PCOS and Blocked Fallopian Tubes

Polycystic ovary syndrome, commonly shortened as PCOS, is an endocrine disorder that has a wide range of causes, all of which are still not understood completely in the medical world as we speak. Although the condition has been linked to a number of possible causes, it is by far and large believed to be a genetic disease.


According to the latest research findings, 5 out of every 10 women between the reproductive age of about 12 to 45 years have at least recorded PCOS symptoms. In fact as we speak, PCOS is actually thought be among the leading causes of subfertility and some of the most common endocrine problems in women, as well.


Apparently the most common symptoms of the condition include anovulation, insulin resistance and excessive production of androgenic hormones. For anovulation, the patient experiences irregular menstruation and amenorrhea, all of which result into ovulation-related infertility. Then there’s insulin resistance, which apparently stifles obesity, high cholesterol levels and type 2-diabetes. Closing the list of symptoms is the hormonal imbalance, which generally causes hirsutism and acne.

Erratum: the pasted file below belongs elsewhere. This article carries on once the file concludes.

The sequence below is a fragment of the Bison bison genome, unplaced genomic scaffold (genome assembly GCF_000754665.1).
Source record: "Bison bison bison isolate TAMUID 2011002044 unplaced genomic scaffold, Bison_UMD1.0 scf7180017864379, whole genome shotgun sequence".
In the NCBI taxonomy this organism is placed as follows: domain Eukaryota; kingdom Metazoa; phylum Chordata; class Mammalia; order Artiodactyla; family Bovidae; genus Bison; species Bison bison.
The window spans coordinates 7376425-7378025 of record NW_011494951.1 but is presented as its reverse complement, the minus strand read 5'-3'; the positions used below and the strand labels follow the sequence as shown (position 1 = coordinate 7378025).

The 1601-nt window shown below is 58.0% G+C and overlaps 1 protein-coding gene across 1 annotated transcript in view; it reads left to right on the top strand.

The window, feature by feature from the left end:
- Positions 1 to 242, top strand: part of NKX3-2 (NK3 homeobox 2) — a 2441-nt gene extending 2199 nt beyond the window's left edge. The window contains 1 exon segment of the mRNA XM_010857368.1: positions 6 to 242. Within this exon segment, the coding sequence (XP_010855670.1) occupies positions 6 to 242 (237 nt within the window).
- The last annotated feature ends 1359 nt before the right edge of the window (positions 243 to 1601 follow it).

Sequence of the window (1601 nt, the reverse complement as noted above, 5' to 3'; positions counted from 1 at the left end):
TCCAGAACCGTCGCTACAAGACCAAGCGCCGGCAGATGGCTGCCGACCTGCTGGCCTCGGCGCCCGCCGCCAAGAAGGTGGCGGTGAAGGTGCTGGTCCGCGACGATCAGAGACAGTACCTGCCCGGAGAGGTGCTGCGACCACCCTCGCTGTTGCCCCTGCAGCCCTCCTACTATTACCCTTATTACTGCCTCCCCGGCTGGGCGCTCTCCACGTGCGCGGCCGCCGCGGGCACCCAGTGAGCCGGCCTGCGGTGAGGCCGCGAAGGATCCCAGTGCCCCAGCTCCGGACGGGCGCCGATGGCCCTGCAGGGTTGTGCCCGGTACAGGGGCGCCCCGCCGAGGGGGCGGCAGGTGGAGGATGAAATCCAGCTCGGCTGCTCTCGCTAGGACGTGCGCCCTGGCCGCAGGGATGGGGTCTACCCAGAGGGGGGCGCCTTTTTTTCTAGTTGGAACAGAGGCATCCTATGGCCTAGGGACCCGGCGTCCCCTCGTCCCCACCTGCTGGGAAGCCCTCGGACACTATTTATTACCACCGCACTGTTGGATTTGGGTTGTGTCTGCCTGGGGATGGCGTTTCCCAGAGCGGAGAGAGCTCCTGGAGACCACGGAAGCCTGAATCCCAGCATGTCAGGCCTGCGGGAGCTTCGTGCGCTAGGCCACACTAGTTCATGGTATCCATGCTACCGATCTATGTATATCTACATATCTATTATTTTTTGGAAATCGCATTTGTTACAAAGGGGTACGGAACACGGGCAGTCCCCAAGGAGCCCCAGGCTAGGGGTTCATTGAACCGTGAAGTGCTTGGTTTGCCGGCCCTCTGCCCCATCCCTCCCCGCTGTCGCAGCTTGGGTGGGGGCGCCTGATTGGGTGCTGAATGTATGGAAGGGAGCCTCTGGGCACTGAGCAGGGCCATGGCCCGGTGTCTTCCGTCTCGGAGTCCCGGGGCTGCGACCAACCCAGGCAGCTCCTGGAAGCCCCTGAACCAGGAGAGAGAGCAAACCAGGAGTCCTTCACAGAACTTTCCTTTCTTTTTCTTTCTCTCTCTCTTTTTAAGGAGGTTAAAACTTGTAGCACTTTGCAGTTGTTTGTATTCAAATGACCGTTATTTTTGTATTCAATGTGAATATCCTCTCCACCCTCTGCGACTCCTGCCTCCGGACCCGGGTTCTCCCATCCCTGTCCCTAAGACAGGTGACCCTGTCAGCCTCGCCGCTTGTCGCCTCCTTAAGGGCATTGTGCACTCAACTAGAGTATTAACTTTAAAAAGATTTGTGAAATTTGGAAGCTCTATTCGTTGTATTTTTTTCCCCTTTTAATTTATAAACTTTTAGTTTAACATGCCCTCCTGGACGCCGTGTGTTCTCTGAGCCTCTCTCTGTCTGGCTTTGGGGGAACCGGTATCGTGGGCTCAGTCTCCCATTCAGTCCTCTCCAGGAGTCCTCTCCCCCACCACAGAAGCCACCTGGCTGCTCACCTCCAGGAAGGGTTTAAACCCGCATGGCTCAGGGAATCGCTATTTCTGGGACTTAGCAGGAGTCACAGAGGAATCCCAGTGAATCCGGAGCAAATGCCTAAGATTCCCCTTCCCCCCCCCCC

Like already mentioned, there’s a lot of uncertainty on the exact cause of the condition. But strong evidences point it as a genetic disease. For instance, there’s the familial clustering, the heritability of endocrine, and lastly, the greater concordance in monozygotic twins as compared to dizygotic ones, all of which link the condition with genetic issues.


Blocked Fallopian tube

The fallopian tube connects the two ovaries in a woman’s reproductive system to the uterus. In human reproduction, this is the exact spot where male sperm cells meet the egg for fertilization.


However, there are a number of conditions that can actually block the fallopian tube, and thus prevent fertilization from taking place. In fact, for fertilization to take place, the fallopian tube must be free of any form of obstruction and adhesion; otherwise, the egg will be blocked somewhere in the fallopian tube before it reaches the uterus.


Causes of blocked fallopian tube

The only practical implication of blocked fallopian tubes is decreased fertility, or lack thereof. And if one of the two fallopian tubes remains unblocked, then pregnancy is still very possible… yet blocked fallopian tubes have been marked as the major causes of infertility in women.


In some cases, when the tube is partially blocked, the sperm may find a way to reach the released egg. And if it happens to fertilize it, the fertilized egg may certainly not be able to reach the uterus to complete the transition, resulting into an ectopic pregnancy.